“In 1783, the Marriage Act Amendment was introduced in England to allow marriages between same-sex couples. This was done to strengthen the law of primogeniture and to encourage childless unions in younger sons and daughters of the peerage, as an excess of lesser heirs might prove burdensome to a thinly spread inheritance.”
So, the society at this point should be mostly accepting of same sex relationships right? I understand that in this universe younger sons and daughters are encouraged to make same sex marriage to decrease the amount of heirs, but the amount of angst Hartwell goes through if he would go public (or at least share with his parents) his love for Warry rings hollow to me. Discouragement and making him think the relationship itself would ruin him are two very different things and I just could not figure it out, especially since, of course, everything works out to make all his fears for nothing.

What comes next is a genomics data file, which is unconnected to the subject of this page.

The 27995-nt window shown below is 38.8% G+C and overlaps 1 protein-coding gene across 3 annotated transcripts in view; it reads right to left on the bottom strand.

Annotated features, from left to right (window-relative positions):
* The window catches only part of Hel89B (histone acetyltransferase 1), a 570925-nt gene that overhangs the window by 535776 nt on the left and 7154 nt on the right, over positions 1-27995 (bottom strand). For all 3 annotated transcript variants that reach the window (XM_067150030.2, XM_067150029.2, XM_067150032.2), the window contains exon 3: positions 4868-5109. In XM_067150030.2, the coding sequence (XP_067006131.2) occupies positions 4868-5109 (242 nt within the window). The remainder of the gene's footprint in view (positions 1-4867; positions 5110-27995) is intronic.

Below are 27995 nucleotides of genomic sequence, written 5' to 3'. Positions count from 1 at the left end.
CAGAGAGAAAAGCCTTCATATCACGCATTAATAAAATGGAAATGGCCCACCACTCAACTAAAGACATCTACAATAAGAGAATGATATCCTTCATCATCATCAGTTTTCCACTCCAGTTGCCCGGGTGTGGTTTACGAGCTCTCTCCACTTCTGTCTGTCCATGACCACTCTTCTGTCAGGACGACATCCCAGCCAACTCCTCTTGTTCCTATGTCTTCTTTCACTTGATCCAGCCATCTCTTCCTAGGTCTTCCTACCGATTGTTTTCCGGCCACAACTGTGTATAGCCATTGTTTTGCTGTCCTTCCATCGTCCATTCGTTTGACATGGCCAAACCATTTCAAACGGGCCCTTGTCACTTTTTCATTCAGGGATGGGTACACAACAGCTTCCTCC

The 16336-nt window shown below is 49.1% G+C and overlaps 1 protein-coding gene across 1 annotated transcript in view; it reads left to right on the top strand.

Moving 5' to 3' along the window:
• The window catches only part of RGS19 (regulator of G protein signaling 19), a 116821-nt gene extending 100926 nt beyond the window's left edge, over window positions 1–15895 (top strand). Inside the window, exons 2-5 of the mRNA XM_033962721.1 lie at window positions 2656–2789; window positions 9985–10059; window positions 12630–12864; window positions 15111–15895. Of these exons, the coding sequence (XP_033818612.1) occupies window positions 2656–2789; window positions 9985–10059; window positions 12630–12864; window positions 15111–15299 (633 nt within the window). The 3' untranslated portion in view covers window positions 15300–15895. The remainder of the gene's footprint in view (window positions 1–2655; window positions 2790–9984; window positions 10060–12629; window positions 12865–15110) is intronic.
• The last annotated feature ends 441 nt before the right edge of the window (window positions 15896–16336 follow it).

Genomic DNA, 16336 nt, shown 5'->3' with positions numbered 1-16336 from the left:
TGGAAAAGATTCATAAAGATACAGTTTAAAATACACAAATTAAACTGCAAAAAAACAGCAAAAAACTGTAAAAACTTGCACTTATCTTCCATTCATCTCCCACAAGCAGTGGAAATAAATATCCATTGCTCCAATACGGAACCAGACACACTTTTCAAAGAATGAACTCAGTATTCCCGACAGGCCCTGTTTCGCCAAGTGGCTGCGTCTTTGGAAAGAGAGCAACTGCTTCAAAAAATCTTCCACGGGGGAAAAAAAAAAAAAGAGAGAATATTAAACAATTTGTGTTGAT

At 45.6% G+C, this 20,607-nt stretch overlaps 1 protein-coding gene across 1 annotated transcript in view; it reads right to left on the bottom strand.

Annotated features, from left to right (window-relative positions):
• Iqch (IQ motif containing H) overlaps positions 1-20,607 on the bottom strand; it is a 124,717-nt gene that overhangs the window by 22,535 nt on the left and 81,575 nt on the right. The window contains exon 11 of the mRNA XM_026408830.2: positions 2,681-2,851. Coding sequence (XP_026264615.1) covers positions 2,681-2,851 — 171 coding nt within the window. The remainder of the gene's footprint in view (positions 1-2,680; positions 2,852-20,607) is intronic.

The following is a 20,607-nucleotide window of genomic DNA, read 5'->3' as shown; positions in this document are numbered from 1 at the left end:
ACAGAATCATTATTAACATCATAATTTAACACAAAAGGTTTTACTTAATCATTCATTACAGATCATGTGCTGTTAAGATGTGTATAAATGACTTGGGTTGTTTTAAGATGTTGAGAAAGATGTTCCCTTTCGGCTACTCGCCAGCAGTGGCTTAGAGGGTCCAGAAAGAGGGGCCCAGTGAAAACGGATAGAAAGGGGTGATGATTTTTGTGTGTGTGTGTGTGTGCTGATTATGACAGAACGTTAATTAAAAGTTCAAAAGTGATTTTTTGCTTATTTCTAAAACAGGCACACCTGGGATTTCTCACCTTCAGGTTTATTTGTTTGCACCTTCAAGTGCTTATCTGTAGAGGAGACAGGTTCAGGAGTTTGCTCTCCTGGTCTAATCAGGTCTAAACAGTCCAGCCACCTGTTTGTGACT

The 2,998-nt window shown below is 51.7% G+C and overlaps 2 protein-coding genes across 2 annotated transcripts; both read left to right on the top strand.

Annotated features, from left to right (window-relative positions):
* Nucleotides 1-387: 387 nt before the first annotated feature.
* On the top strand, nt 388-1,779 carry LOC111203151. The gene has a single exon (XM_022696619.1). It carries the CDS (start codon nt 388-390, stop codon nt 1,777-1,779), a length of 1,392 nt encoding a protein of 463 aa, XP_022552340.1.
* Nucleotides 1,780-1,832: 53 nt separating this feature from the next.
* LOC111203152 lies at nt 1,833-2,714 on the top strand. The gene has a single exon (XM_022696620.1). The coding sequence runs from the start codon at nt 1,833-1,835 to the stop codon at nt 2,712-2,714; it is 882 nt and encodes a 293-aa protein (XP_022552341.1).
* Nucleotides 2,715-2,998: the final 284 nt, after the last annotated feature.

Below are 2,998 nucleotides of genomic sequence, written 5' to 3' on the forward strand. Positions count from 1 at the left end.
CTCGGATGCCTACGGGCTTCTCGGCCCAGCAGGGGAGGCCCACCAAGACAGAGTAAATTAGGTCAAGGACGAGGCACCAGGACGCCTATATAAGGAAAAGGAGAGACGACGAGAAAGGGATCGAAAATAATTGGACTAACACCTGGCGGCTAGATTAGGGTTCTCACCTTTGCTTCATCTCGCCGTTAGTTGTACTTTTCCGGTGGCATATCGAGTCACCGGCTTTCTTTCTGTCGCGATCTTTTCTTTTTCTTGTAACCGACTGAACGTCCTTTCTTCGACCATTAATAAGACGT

Warry? Jesus and Mary (yes, I am using holy names in this review and no, I am not a Christian), to say that I found his IQ to be extremely low would be understatement of the century. And yes, while I understand one losing his head while being blackmailed, NO I don’t understand losing his head to such degree. I was done with this idiot when he decided that the blackmailer would not demand his hand in marriage AFTER SPENDING ONE NIGHT WITH HIM IF SUCH BLACKMAILER ALREADY LIED TO HIM IN THE FIRST PLACE.
And remind me again why would a man in this society would be concerned with his reputation? He is not a woman right?
We shall not mention sharing things with the sister with whom he is supposed to be extremely close, because I am trying to give him the “losing the head from blackmail” slack and trying very hard.
I decided these two very much deserve each other.